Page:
Volvo Cars believes the global automotive industry should strive towards the introduction of a standardised charging infrastructure for electric cars, says Dr Peter Mertens, the company’s Senior Vice President for Research & Development. To support the drive towards a global standard for electric car charging, Volvo Cars has decided to throw its weight behind the Charging Interface Initiative, a consortium of stakeholders that was founded to establish their Combined Charging System (CCS) as the standard for charging battery-powered vehicles.

Volvo are not alone in their plight to make CCS the charging standard, with the majority of German car makers favouring CCS over CHAdeMO, which is more commonly used in Asia and pre-dates CCS.

Volvo Cars is fast becoming a leading manufacturer of plug-in hybrid cars and will offer a plug-in hybrid variant of every new model as it replaces its entire product portfolio in the coming years. It will introduce a fully electric vehicle by 2019, based on its modular SPA vehicle architecture, which will presumably offer CCS rapid charging. Volvo previously built a C30 electric car as a test bed ahead of bringing out a production model.

In order to cement the increasing popularity of electric vehicles and ensure that customers fully embrace the technology, Dr Mertens argues that a simple, standardised, fast and global charging infrastructure is needed. Dr Mertens said,

“We see that a shift towards fully electric cars is already underway, as battery technology improves, costs fall and charging infrastructure is put in place. But while we are ready from a technology perspective, the charging infrastructure is not quite there yet. To really make range anxiety a thing of the past, a globally standardised charging system is sorely needed.”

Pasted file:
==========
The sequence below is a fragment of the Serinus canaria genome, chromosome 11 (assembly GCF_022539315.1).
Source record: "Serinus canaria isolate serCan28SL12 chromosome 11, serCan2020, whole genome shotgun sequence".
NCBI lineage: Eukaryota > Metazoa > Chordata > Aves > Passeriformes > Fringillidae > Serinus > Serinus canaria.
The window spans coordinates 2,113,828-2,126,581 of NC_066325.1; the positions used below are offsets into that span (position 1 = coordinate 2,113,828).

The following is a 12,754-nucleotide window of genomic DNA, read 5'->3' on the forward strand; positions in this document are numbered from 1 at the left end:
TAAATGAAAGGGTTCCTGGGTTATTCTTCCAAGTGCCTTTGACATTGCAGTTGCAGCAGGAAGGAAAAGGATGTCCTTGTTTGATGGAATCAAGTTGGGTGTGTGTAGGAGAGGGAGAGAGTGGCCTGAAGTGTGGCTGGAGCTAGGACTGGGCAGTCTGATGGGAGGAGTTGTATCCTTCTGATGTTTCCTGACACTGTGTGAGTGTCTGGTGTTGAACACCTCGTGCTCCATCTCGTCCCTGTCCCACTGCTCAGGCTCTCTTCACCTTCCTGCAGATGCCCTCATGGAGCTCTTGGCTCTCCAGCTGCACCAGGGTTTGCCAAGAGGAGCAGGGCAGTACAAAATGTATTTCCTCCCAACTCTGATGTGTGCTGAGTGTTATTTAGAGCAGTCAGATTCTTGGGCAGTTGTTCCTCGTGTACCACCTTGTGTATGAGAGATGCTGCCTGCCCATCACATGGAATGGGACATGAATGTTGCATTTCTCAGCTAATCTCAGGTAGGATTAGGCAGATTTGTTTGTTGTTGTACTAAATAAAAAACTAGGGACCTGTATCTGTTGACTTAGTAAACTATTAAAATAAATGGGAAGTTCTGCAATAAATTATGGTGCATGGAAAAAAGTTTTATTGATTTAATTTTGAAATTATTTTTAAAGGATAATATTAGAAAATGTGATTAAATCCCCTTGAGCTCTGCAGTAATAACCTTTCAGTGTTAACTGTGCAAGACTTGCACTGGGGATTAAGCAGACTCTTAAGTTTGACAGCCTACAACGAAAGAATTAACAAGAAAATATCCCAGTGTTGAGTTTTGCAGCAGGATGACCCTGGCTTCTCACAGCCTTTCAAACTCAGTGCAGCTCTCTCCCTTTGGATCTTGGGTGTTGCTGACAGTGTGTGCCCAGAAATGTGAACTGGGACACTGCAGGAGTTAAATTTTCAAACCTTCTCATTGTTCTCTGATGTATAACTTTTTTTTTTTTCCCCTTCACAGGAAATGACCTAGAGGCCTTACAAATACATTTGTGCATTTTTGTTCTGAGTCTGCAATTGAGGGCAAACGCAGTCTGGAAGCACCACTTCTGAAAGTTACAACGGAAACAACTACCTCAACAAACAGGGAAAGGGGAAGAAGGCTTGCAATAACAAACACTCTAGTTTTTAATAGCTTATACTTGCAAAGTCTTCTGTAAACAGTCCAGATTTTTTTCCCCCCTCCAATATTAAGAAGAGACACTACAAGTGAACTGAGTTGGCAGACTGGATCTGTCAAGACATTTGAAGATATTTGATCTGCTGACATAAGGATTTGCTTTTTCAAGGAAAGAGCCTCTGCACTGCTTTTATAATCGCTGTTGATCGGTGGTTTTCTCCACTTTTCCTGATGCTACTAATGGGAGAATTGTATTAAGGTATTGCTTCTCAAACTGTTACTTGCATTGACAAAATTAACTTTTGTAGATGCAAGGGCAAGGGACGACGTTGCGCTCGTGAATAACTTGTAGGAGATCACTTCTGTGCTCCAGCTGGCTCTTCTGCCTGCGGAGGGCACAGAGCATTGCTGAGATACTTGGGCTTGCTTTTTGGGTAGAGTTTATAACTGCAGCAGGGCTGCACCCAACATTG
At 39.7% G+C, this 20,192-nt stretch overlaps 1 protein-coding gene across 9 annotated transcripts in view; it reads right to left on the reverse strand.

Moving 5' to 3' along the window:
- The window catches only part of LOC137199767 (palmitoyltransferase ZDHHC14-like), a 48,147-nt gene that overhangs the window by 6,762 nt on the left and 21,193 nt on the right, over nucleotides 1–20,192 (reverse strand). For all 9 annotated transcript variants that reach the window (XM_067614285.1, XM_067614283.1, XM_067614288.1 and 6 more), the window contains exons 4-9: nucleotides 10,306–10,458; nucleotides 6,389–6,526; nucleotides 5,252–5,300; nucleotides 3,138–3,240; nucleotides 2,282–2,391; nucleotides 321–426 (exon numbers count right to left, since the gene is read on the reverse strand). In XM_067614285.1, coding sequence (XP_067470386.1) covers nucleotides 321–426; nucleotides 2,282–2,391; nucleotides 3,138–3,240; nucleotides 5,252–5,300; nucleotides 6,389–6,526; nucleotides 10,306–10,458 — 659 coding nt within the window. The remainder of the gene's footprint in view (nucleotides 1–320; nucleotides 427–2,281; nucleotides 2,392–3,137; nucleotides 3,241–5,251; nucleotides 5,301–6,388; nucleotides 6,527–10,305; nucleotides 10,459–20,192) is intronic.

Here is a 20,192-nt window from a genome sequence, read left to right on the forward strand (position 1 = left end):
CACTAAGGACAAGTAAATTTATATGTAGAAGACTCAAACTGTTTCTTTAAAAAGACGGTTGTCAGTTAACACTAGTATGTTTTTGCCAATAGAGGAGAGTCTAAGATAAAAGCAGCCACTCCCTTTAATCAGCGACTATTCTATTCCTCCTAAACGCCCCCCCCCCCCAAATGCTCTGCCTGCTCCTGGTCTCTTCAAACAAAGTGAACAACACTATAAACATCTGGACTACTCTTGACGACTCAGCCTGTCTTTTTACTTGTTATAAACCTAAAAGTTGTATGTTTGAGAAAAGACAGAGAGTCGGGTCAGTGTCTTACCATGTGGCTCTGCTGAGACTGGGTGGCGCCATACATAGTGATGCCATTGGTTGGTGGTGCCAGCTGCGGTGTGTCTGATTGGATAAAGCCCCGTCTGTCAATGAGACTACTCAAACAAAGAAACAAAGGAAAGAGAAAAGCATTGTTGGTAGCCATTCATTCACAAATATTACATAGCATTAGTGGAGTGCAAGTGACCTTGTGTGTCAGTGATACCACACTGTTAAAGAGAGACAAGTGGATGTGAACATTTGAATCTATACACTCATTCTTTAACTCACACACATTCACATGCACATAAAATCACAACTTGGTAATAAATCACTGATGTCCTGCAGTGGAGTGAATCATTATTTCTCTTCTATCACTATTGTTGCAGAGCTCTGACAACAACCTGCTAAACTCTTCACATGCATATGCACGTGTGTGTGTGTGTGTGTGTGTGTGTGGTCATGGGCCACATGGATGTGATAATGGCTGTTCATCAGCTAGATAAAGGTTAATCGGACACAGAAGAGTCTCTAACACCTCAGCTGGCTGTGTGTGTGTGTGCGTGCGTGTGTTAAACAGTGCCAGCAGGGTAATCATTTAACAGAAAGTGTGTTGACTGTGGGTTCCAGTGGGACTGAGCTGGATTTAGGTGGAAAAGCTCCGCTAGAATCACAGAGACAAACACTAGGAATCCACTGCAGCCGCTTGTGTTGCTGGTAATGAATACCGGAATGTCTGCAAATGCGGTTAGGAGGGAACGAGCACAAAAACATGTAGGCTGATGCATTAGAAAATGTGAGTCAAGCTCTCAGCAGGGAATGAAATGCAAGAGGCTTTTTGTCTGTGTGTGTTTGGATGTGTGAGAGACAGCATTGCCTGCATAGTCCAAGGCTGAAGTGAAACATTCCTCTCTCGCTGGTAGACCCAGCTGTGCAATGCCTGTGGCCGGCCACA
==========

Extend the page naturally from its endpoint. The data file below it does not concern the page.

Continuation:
The Combined Charging System, which offers both regular and fast-charging capabilities, makes electric car ownership increasingly practical and convenient – especially in urban environments, which are ideal for electric vehicles. It combines single-phase with rapid three-phase charging, using alternating current at a maximum of 43 kilowatts (kW), as well as direct-current charging at a maximum of 200 kW and the future possibility of up to 350 kW – all in a single system. This differs from the CHAdeMO standard that does not currently support charging rates at the same level. However, both charging solutions currently operate at about 50kW DC when at an actual recharging station.

The Charging Interface Initiative is currently in the process of drawing up requirements for the evolution of charging-related standards and certification for use by car makers around the globe. Dr Mertens said,

“We are very happy to support and be involved in the setting of standards for electric vehicle charging systems. The lack of such a standard is one of the main obstacles for growing electric vehicles’ share of the market.”

In a slight irony, Volvo’s latest plug-in hybrid vehicles don’t support rapid charging at all and instead are only able to recharge at 3.5kW (16Amps), the idea being that owners of plug-in hybrid vehicles won’t need rapid charging as instead they’ll charge at home overnight. Contrary to this, Mitsubishi’s hugely popular Outlander PHEV has both slow charging and CHAdeMO allowing owners to top-up rapidly at many service stations and thus drastically improve their fuel economy since they are less reliant on the petrol engine.

Time will tell whether a single charging standard will emerge, but it is safe to say that for now CHAdeMO isn’t going to disappear anytime soon.

Volvo Twin Engine T8 S90 Inscription White

Source; Volvo

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